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Driving a stepper motor smoothly?

Discussion in 'Electronic Equipment' started by Paul Ciszek, Dec 13, 2007.

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  1. Paul Ciszek

    Paul Ciszek Guest

    First of all, what is the appropriate newsgroup for questions about
    stepper motors? On with the actual question:

    Is there a reasonably priced option for driving stepper motors
    smoothly, i.e., not having them stop and start every 1.8 (or 0.9)
    degrees? I have some 200 step/rev motors that I would like to drive
    at speeds ranging from 0.1 to 4 RPM in one application and 0.4 to 16
    RPM in another. I would prefer a system that has already been
    designed by someone who knows what they are doing, though I would not
    mind doing some kit assembly if it came to that.
     
  2. PeterD

    PeterD Guest

    That is why they are called 'stepper' motors... If you want smooth
    then use a standard motor and a gear box.
     
  3. JeffM

    JeffM Guest

    Not this one.
    http://groups.google.com/group/sci....ready-available-solutions+The.equipment.group
    As Peter said, you're barking up the wrong tree.
    **Discrete steps** is the nature of the device.
    http://www.google.com/images?q=stepper-motor+tutorial
     
  4. Max65

    Max65 Guest

    I agree with Peter and Jeff, if you need a smooth rotation you are on
    the wrong way.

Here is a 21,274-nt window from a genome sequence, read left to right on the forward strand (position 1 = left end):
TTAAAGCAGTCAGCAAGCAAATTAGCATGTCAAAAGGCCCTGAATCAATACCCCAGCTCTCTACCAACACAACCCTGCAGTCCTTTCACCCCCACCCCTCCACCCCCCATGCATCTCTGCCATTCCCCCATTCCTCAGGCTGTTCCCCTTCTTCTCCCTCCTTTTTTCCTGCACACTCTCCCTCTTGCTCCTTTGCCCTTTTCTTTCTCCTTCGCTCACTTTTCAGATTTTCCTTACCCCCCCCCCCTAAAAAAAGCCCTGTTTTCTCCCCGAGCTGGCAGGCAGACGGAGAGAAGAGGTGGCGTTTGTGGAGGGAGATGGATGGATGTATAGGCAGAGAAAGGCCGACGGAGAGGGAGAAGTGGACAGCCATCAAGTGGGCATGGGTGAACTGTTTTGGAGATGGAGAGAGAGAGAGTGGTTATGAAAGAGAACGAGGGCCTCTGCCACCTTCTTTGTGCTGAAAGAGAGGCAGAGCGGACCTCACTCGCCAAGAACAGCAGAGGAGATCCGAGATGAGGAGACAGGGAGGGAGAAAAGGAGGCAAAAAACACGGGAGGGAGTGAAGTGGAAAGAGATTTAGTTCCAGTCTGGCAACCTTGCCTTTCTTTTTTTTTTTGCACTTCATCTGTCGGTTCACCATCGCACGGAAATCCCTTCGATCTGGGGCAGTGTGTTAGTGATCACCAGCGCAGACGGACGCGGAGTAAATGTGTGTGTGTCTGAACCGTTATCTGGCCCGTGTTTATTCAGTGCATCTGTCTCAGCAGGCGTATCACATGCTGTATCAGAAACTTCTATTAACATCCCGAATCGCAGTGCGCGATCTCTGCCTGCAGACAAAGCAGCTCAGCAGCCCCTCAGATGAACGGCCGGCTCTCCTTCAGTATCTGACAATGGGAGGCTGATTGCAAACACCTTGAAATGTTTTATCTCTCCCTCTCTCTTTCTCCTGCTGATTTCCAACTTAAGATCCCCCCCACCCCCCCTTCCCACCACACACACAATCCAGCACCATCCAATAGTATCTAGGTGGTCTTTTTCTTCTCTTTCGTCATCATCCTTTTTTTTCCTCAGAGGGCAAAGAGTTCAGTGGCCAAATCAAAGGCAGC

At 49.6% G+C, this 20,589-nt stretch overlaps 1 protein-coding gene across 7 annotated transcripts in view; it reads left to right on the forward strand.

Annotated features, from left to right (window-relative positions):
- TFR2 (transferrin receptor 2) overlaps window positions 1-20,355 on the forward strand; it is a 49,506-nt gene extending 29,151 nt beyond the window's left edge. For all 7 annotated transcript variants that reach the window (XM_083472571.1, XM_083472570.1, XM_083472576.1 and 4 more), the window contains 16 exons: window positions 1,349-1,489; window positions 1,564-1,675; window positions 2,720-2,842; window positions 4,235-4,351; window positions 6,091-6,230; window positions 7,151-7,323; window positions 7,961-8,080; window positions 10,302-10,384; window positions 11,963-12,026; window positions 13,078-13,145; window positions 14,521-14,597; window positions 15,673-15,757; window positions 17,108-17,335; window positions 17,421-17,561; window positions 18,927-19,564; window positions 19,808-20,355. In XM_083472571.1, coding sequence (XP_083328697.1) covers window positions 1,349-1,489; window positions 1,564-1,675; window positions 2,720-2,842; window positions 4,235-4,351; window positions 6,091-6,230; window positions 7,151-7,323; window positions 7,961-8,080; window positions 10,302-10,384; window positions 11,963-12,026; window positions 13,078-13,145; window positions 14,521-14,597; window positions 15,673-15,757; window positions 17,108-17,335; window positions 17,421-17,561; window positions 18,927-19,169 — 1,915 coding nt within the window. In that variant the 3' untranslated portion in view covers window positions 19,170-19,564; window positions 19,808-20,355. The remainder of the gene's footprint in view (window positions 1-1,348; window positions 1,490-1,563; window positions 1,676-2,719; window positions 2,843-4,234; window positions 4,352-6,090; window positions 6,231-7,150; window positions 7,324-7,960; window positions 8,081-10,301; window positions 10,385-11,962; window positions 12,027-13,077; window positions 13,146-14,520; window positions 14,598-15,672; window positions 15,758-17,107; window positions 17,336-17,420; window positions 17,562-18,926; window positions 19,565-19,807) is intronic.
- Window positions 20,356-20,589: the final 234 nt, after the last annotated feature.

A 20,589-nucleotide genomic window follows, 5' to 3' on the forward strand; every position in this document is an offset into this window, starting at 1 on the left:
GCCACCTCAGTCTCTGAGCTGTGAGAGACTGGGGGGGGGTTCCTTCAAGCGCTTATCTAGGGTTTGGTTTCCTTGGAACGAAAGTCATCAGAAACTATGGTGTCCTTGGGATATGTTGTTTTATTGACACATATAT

Anyways, you can double or multiply by four the steps per revolution
    driving the motor with the half steps technique or the half-excitation
    state method.

    See the link below:

    http://electronicdesign.com/Articles/ArticleID/12619/Index.cfm?action=SiteMap

    There, you can find a little complex schematics too (I guess it may be
    done easier by a microcontroller instead).

    Remember that the real problem with step motors in half and quarter
    steps driving, is that the torque is hard to sustain in the gaps
    between the two mechanical steps.

    Have a great day.

    Massimo
     
  5. David Wright

    David Wright Guest

    I did design a stepper motor driver for a torque loading machine. The
    voltage optical isolators were alread on the machine. It merely used a 555
    variable duty cycle pulse generator triggered by a computer I/O line. The
    mechanical loader had a gearbox and screwdrive when I inserted it into the
    $100K system. It was just a small circuit board with a few wires to connect
    to the unit.
     
  6. Like most said, a stepper is "jerky" by nature. OTOH, since you have very
    small RPM requirements, you could probably run the stepper very fast but
    using enough gear reduction so that the steps are too small to be of
    concern. A worm gear on the shaft of the stepper engaging a largeish gear
    would give good results IMO. Perhaps you could hack up something from an
    inkjet printer.
     
  7. Mark Zenier

    Mark Zenier Guest

    The buzzword is "Microstepping", where you replace the binary drive
    with sinusoidal currents. You can get resolution around 100 times
    finer than the step size, but accuracy depends on having waveforms
    that match the motor characteristics.

    Mark Zenier
    Googleproofaddress(account:mzenier provider:eskimo domain:com)
     
  8. JeffM

    JeffM Guest

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